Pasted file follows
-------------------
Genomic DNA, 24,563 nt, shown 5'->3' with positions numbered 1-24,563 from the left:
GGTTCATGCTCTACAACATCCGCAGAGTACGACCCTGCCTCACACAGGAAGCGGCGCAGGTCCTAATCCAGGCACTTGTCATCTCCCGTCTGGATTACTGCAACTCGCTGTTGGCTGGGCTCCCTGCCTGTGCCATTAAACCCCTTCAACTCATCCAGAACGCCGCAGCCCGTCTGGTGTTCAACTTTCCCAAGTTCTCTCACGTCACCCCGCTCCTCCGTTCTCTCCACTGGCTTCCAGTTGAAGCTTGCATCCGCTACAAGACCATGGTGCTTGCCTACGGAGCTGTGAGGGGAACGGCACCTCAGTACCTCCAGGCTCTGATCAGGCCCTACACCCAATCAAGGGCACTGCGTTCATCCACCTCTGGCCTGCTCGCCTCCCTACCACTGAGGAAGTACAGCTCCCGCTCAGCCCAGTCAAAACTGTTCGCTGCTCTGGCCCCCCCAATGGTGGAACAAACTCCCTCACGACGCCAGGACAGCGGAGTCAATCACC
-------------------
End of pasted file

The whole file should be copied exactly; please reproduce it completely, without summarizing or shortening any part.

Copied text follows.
Genomic DNA, 24,563 nt, shown 5'->3' with positions numbered 1-24,563 from the left:
GGTTCATGCTCTACAACATCCGCAGAGTACGACCCTGCCTCACACAGGAAGCGGCGCAGGTCCTAATCCAGGCACTTGTCATCTCCCGTCTGGATTACTGCAACTCGCTGTTGGCTGGGCTCCCTGCCTGTGCCATTAAACCCCTTCAACTCATCCAGAACGCCGCAGCCCGTCTGGTGTTCAACTTTCCCAAGTTCTCTCACGTCACCCCGCTCCTCCGTTCTCTCCACTGGCTTCCAGTTGAAGCTTGCATCCGCTACAAGACCATGGTGCTTGCCTACGGAGCTGTGAGGGGAACGGCACCTCAGTACCTCCAGGCTCTGATCAGGCCCTACACCCAATCAAGGGCACTGCGTTCATCCACCTCTGGCCTGCTCGCCTCCCTACCACTGAGGAAGTACAGCTCCCGCTCAGCCCAGTCAAAACTGTTCGCTGCTCTGGCCCCCCCAATGGTGGAACAAACTCCCTCACGACGCCAGGACAGCGGAGTCAATCACC